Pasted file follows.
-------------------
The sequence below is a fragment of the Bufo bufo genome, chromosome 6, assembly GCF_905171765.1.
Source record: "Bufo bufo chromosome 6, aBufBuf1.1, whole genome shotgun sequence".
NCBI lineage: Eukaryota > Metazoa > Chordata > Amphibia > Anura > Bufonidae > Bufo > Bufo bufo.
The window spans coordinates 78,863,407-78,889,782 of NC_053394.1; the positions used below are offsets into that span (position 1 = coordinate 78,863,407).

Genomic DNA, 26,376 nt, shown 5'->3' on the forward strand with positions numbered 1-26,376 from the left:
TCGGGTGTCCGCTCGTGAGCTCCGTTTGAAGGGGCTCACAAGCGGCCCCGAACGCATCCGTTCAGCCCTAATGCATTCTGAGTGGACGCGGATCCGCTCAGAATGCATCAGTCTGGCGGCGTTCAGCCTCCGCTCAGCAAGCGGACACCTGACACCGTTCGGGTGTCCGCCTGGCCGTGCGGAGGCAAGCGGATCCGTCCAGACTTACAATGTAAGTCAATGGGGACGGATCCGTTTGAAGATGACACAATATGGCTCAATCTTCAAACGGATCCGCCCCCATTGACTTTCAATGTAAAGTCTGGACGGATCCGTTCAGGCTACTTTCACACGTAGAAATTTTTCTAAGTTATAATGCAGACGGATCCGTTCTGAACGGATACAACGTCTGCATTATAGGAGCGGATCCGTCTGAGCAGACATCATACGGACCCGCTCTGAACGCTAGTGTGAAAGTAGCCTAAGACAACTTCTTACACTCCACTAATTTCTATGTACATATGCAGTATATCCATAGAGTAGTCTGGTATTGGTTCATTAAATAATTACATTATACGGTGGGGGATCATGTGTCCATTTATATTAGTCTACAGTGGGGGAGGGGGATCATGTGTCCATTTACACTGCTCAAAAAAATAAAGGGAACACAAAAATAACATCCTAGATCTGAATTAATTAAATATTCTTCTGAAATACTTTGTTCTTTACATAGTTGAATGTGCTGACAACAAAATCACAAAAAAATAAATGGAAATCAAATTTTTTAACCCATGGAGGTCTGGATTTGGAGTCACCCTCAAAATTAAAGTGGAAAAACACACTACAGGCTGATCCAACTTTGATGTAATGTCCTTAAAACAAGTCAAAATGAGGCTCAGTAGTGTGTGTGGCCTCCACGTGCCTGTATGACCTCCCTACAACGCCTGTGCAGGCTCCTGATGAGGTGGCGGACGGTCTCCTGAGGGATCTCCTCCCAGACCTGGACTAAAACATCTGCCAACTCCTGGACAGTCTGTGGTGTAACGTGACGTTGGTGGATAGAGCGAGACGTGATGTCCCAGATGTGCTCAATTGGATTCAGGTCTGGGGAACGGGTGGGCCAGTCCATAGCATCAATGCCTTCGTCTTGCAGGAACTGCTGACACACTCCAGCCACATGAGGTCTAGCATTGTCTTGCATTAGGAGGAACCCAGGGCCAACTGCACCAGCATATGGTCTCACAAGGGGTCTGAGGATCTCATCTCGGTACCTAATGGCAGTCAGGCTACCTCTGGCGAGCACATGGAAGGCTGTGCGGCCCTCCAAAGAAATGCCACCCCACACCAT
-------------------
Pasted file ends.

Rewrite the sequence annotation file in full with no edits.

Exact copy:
The sequence below is a fragment of the Bufo bufo genome, chromosome 6, assembly GCF_905171765.1.
Source record: "Bufo bufo chromosome 6, aBufBuf1.1, whole genome shotgun sequence".
NCBI lineage: Eukaryota > Metazoa > Chordata > Amphibia > Anura > Bufonidae > Bufo > Bufo bufo.
The window spans coordinates 78,863,407-78,889,782 of NC_053394.1; the positions used below are offsets into that span (position 1 = coordinate 78,863,407).

Genomic DNA, 26,376 nt, shown 5'->3' on the forward strand with positions numbered 1-26,376 from the left:
TCGGGTGTCCGCTCGTGAGCTCCGTTTGAAGGGGCTCACAAGCGGCCCCGAACGCATCCGTTCAGCCCTAATGCATTCTGAGTGGACGCGGATCCGCTCAGAATGCATCAGTCTGGCGGCGTTCAGCCTCCGCTCAGCAAGCGGACACCTGACACCGTTCGGGTGTCCGCCTGGCCGTGCGGAGGCAAGCGGATCCGTCCAGACTTACAATGTAAGTCAATGGGGACGGATCCGTTTGAAGATGACACAATATGGCTCAATCTTCAAACGGATCCGCCCCCATTGACTTTCAATGTAAAGTCTGGACGGATCCGTTCAGGCTACTTTCACACGTAGAAATTTTTCTAAGTTATAATGCAGACGGATCCGTTCTGAACGGATACAACGTCTGCATTATAGGAGCGGATCCGTCTGAGCAGACATCATACGGACCCGCTCTGAACGCTAGTGTGAAAGTAGCCTAAGACAACTTCTTACACTCCACTAATTTCTATGTACATATGCAGTATATCCATAGAGTAGTCTGGTATTGGTTCATTAAATAATTACATTATACGGTGGGGGATCATGTGTCCATTTATATTAGTCTACAGTGGGGGAGGGGGATCATGTGTCCATTTACACTGCTCAAAAAAATAAAGGGAACACAAAAATAACATCCTAGATCTGAATTAATTAAATATTCTTCTGAAATACTTTGTTCTTTACATAGTTGAATGTGCTGACAACAAAATCACAAAAAAATAAATGGAAATCAAATTTTTTAACCCATGGAGGTCTGGATTTGGAGTCACCCTCAAAATTAAAGTGGAAAAACACACTACAGGCTGATCCAACTTTGATGTAATGTCCTTAAAACAAGTCAAAATGAGGCTCAGTAGTGTGTGTGGCCTCCACGTGCCTGTATGACCTCCCTACAACGCCTGTGCAGGCTCCTGATGAGGTGGCGGACGGTCTCCTGAGGGATCTCCTCCCAGACCTGGACTAAAACATCTGCCAACTCCTGGACAGTCTGTGGTGTAACGTGACGTTGGTGGATAGAGCGAGACGTGATGTCCCAGATGTGCTCAATTGGATTCAGGTCTGGGGAACGGGTGGGCCAGTCCATAGCATCAATGCCTTCGTCTTGCAGGAACTGCTGACACACTCCAGCCACATGAGGTCTAGCATTGTCTTGCATTAGGAGGAACCCAGGGCCAACTGCACCAGCATATGGTCTCACAAGGGGTCTGAGGATCTCATCTCGGTACCTAATGGCAGTCAGGCTACCTCTGGCGAGCACATGGAAGGCTGTGCGGCCCTCCAAAGAAATGCCACCCCACACCAT